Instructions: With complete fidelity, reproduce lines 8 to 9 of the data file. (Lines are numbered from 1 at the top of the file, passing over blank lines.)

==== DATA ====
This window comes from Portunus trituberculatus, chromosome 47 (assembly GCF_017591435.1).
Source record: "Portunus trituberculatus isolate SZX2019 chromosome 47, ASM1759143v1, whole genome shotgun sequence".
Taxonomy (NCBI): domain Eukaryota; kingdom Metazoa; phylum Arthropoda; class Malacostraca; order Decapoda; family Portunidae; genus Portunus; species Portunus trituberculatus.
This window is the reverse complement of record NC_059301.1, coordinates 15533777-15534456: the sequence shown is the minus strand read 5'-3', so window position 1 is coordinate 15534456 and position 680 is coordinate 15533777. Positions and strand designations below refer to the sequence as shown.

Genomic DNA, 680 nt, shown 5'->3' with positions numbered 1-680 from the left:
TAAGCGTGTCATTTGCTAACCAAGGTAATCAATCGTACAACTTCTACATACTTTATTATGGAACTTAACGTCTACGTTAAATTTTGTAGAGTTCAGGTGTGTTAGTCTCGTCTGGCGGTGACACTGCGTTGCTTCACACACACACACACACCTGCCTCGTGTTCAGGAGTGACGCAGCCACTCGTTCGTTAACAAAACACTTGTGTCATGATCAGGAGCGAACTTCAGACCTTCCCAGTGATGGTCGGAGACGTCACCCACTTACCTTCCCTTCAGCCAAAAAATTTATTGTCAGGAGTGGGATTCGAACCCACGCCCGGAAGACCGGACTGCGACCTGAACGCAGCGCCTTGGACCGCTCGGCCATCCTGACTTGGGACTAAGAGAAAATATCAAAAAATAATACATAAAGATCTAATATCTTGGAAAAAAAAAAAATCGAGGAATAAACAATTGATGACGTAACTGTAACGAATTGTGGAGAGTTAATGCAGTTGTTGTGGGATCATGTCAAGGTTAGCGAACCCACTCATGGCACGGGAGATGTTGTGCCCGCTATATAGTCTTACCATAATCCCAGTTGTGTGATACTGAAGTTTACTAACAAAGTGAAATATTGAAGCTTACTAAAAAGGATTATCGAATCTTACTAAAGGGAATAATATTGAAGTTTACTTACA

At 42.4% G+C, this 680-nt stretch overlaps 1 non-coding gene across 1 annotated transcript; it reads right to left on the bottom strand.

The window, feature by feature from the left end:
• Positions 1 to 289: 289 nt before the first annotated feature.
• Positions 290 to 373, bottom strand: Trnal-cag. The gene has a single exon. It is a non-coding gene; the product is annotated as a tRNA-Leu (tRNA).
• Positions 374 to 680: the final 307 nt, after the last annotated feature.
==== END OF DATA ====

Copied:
The window, feature by feature from the left end:
• Positions 1 to 289: 289 nt before the first annotated feature.